routine medical care

MGTX-group ("historical control group")
from MGTX-trial ("Randomized Trial of Thymectomy in Myasthenia Gravis")
Procedure: thymectomy by means of median sternotomy (transsternal)
with a goal of an en bloc resection of all mediastinal tissue that could anatomically contain gross or microscopic thymus (or both).




Primary Outcome Measures :
  1. Mean daily prednisone dose [ Time Frame: three years after thymectomy ]


Information from the National Library of Medicine

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Ages Eligible for Study:   18 Years and older   (Adult, Older Adult)
Sexes Eligible for Study:   All
Accepts Healthy Volunteers:   No
Sampling Method:   Probability Sample
Study Population

Patients with confirmed diagnosis of myasthenia gravis by:

  • typical clinical features AND
  • antibody diagnostic AND
  • positive edrophonium test OR
  • abnormal repetitive nerve stimulation OR
  • abnormal single-fiber electromyography.

Myasthenia Gravis Foundation of America clinical classification (MGFA classification) of I to V was accepted (class I indicates weakness only in ocular muscles, class II mild generalized disease, class III moderate generalized disease, class IV severe generalized disease and class V a crisis requiring Intubation)

Participants could be taking appropriate anticholinesterase therapy with or without oral glucocorticoids

Criteria

Inclusion Criteria:

  • Patients with Myasthenia Gravis
  • Age ≥18 years

Exclusion Criteria:

  • a proper communication with the patient is not possible
  • an informed consent could not be signed
  • a patient reject a participation or requires breaking up

Information from the National Library of Medicine

To learn more about this study, you or your doctor may contact the study research staff using the contact information provided by the sponsor.

Please refer to this study by its ClinicalTrials.gov identifier (NCT number): NCT04158661


Contacts
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Contact: Andreas Meisel, Prof. Dr. med. +49 30 450 560026 andreas.meisel@charite.de
Contact: Frauke Stascheit, Dr. med. +49 30 450 539723 frauke.stascheit@charite.de

Locations
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Germany
Department of Surgery Charité University Not yet recruiting
Berlin-Mitte, Germany
Contact: Jens-Carsten Rückert, Prof. Dr. med.    +49 30 450 522 099    jens-c.rueckert@charite.de   
NeuroCure Clinical Research Center (NCRC), Charité University, Berlin Recruiting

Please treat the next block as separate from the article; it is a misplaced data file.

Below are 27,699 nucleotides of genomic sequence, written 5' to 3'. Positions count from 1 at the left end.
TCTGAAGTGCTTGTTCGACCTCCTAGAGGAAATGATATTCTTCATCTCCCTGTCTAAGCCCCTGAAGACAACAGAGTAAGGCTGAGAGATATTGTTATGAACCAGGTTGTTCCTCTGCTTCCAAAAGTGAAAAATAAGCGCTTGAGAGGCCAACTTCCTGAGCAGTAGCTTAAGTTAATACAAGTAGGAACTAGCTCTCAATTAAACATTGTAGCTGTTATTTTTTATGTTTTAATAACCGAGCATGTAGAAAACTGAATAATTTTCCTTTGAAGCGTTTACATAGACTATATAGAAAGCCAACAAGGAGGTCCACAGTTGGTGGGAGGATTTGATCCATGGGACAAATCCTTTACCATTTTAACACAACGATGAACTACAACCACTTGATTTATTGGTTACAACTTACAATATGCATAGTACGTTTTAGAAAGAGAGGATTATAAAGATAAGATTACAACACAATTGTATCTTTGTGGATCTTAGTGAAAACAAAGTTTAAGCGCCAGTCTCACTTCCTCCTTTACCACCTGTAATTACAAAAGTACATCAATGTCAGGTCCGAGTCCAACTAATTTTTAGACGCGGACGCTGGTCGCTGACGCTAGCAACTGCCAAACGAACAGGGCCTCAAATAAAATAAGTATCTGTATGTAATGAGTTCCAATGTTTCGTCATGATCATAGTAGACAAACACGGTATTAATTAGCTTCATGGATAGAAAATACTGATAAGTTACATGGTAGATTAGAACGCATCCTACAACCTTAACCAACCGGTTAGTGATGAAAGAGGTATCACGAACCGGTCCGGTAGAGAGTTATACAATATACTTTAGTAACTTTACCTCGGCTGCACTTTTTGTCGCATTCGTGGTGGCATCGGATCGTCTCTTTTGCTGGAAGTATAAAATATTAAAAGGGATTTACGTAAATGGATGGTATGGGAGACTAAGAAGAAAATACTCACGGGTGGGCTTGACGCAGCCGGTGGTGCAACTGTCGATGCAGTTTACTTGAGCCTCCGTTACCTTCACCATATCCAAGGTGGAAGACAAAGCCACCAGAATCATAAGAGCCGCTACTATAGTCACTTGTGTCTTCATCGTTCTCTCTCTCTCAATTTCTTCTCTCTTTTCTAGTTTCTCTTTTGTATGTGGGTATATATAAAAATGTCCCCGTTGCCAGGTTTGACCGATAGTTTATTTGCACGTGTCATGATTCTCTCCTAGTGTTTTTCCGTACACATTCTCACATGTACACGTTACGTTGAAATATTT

Berlin-Mitte, Germany
Contact: Andreas Meisel, Prof. Dr. med.    +49 30 450 560026    andreas.meisel@charite.de   
Contact: Frauke Stascheit, Dr. med.    +49 30 450 539723    frauke.stascheit@charite.de   
Sana Klinikum Lichtenberg Not yet recruiting
Berlin, Germany
Contact: Gero Bauer, Dr. med.    +49 30 450 622 209    gero.bauer@charite.de   
Sponsors and Collaborators
Charite University, Berlin, Germany
NeuroCure Clinical Research Center, Charite, Berlin
Department of Surgery, Charite, Berlin
Sana Klinikum Lichtenberg, Berlin
Investigators
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Principal Investigator: Andreas Meisel, Prof. Dr. med. Charité University, Berlin, Germany
Publications:
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Responsible Party: Andreas Meisel, Prof. Dr. med., Charite University, Berlin, Germany
ClinicalTrials.gov Identifier: NCT04158661    
Other Study ID Numbers: Mya-Thymektomie
First Posted: November 12, 2019    Key Record Dates
Last Update Posted: July 9, 2020
Last Verified: July 2020
Individual Participant Data (IPD) Sharing Statement:
Plan to Share IPD: Undecided

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Studies a U.S. FDA-regulated Drug Product: No
Studies a U.S. FDA-regulated Device Product: No
Keywords provided by Andreas Meisel, Charite University, Berlin, Germany:
Myasthenia Gravis
Robotic-assisted minimally-invasive thymectomy
Mean daily prednisone dose
Additional relevant MeSH terms:
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Muscle Weakness
Myasthenia Gravis
Muscular Diseases
Musculoskeletal Diseases
Neuromuscular Manifestations
Neurologic Manifestations
Nervous System Diseases
Pathologic Processes
Signs and Symptoms
Autoimmune Diseases of the Nervous System
Neuromuscular Junction Diseases
Neuromuscular Diseases
Autoimmune Diseases
Immune System Diseases